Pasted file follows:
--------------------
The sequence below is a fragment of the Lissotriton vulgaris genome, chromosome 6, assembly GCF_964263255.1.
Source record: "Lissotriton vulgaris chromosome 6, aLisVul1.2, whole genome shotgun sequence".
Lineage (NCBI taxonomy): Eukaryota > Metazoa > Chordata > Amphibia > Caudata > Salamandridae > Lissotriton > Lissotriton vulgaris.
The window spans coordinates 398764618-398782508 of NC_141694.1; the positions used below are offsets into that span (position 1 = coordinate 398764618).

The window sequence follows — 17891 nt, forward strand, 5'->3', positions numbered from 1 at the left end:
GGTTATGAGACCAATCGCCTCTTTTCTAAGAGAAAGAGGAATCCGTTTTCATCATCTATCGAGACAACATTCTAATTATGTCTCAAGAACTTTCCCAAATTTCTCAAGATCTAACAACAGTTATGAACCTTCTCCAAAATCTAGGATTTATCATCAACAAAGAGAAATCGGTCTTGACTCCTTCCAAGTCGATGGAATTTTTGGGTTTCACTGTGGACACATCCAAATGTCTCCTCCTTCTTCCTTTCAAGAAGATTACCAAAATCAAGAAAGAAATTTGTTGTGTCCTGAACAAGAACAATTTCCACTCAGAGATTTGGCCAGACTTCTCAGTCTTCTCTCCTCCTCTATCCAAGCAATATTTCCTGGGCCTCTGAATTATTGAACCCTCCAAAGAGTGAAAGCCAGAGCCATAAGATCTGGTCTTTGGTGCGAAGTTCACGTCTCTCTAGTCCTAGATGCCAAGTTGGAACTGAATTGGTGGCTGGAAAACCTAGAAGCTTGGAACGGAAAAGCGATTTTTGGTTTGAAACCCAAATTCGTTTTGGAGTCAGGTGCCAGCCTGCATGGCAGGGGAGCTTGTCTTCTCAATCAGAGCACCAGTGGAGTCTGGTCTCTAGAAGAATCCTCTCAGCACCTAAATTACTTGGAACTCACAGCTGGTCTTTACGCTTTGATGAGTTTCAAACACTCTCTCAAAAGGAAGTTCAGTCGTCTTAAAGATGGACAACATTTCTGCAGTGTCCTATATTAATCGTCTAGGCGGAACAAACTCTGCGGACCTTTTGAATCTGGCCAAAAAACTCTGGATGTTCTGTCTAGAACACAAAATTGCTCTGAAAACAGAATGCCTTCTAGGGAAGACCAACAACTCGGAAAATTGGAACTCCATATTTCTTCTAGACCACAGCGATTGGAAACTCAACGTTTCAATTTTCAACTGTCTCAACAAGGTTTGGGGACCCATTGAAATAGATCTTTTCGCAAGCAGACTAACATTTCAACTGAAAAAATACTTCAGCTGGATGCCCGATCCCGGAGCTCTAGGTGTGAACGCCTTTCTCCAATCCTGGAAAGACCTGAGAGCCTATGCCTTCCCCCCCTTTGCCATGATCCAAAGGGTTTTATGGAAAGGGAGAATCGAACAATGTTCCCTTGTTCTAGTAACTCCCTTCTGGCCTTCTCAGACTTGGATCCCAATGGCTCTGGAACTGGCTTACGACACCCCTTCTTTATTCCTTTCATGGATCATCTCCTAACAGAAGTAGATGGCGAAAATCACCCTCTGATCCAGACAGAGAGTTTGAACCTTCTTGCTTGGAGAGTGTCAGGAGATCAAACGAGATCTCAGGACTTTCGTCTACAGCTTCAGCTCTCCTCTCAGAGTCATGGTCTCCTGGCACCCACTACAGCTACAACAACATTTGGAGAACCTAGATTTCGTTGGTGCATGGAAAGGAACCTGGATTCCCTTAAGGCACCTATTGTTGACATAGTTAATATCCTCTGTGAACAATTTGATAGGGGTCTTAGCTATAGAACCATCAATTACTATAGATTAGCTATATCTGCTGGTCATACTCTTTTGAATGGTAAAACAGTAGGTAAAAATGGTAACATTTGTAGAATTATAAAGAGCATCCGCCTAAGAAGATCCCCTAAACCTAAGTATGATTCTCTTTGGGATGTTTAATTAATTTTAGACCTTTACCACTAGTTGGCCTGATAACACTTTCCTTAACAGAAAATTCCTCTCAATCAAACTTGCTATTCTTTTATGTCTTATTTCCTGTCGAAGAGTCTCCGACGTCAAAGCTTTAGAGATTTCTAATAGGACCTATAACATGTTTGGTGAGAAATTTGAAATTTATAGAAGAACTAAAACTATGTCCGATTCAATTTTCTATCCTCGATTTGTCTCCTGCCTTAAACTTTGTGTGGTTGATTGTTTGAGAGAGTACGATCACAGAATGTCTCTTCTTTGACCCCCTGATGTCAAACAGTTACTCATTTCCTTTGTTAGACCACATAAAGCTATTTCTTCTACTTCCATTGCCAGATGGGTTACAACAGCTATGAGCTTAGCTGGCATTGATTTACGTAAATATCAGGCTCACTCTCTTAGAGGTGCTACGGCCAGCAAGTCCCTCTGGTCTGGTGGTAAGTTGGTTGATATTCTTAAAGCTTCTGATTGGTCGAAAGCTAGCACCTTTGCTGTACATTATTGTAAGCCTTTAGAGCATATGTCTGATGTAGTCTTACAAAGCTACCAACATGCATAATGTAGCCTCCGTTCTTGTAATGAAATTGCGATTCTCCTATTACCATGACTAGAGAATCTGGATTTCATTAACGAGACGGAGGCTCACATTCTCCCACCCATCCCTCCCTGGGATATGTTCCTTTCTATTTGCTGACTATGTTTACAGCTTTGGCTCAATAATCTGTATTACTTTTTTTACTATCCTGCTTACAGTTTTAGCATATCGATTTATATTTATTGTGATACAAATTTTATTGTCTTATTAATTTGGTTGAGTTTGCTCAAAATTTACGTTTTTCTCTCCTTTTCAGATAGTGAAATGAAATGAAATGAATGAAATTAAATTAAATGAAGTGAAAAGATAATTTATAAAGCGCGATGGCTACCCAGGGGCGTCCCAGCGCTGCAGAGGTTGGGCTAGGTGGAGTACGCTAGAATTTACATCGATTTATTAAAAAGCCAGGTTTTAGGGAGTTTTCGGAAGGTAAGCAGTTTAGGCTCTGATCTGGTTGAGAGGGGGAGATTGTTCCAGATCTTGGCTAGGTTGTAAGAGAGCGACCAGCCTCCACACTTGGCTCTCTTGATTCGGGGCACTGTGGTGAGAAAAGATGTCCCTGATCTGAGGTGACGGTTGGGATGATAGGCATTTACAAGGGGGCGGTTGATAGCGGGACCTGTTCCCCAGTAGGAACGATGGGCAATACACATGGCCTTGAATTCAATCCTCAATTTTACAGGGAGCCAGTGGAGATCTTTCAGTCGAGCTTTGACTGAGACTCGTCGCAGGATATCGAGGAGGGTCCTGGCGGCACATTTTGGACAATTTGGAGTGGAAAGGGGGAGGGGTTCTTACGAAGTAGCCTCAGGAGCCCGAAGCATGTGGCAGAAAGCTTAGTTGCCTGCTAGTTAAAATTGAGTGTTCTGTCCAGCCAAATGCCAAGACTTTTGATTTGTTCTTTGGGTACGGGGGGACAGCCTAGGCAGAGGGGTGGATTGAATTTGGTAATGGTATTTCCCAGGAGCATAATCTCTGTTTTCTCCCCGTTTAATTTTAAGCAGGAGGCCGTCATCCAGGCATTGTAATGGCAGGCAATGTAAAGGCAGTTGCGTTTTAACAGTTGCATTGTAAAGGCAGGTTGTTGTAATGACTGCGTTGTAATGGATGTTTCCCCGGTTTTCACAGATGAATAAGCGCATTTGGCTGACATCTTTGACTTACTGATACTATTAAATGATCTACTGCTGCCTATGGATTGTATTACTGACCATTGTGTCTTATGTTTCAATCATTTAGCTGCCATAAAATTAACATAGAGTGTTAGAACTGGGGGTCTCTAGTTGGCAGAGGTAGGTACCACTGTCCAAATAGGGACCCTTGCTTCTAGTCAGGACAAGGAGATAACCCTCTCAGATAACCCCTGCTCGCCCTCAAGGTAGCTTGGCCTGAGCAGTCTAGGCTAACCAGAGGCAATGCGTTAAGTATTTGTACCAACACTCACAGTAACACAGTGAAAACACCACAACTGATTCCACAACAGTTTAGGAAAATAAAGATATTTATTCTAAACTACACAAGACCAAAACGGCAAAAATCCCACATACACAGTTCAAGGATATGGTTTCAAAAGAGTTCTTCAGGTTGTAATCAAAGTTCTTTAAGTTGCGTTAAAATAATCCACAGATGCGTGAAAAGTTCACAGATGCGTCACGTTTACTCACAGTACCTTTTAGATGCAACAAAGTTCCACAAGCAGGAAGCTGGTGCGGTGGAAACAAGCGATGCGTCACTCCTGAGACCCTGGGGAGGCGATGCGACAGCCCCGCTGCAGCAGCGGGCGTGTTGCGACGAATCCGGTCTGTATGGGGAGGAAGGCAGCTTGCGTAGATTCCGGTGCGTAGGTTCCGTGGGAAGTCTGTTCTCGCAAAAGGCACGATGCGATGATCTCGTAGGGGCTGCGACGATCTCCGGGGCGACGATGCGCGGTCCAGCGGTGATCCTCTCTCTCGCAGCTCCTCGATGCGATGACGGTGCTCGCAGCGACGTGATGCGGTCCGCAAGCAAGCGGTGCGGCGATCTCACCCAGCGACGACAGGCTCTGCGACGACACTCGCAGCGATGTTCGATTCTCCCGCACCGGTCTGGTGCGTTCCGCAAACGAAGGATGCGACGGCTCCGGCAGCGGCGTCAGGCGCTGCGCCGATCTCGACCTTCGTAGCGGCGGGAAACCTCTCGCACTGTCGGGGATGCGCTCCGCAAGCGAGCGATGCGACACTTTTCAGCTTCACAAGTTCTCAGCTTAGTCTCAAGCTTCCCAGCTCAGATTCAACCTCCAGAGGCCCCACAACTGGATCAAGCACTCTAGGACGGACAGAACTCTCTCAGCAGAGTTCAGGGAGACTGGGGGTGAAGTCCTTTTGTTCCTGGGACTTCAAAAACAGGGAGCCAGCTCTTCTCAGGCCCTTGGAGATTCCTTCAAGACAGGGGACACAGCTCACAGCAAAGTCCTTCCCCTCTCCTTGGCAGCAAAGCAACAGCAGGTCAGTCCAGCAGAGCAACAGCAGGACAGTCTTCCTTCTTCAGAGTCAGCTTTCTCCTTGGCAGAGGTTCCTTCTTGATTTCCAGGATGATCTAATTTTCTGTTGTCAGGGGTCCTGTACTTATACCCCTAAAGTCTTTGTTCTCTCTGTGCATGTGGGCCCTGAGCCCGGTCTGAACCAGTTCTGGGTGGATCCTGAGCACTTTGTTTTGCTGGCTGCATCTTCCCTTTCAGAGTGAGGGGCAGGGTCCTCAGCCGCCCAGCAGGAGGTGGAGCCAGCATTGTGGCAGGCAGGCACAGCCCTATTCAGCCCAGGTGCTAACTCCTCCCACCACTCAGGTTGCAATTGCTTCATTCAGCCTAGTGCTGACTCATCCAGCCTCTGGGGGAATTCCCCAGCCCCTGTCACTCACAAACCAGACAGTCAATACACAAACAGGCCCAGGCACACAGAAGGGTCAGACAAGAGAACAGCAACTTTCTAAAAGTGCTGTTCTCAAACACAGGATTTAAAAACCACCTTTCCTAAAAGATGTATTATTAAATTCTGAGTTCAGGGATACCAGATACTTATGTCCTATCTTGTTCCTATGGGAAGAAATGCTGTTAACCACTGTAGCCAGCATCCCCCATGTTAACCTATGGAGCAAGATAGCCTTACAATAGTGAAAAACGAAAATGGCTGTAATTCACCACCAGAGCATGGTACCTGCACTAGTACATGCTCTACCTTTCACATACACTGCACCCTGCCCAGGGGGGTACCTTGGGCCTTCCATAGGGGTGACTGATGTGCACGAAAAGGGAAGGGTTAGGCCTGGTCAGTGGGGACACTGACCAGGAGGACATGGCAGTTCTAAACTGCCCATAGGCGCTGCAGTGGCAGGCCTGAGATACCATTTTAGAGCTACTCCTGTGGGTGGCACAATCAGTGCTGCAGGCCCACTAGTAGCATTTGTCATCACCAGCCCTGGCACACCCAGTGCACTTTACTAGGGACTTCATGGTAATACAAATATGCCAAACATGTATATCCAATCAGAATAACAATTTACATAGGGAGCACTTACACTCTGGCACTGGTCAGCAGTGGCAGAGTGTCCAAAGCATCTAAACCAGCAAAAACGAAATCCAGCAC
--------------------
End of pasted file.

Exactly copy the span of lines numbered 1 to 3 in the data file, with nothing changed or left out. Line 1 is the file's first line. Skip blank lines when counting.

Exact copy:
The sequence below is a fragment of the Lissotriton vulgaris genome, chromosome 6, assembly GCF_964263255.1.
Source record: "Lissotriton vulgaris chromosome 6, aLisVul1.2, whole genome shotgun sequence".
Lineage (NCBI taxonomy): Eukaryota > Metazoa > Chordata > Amphibia > Caudata > Salamandridae > Lissotriton > Lissotriton vulgaris.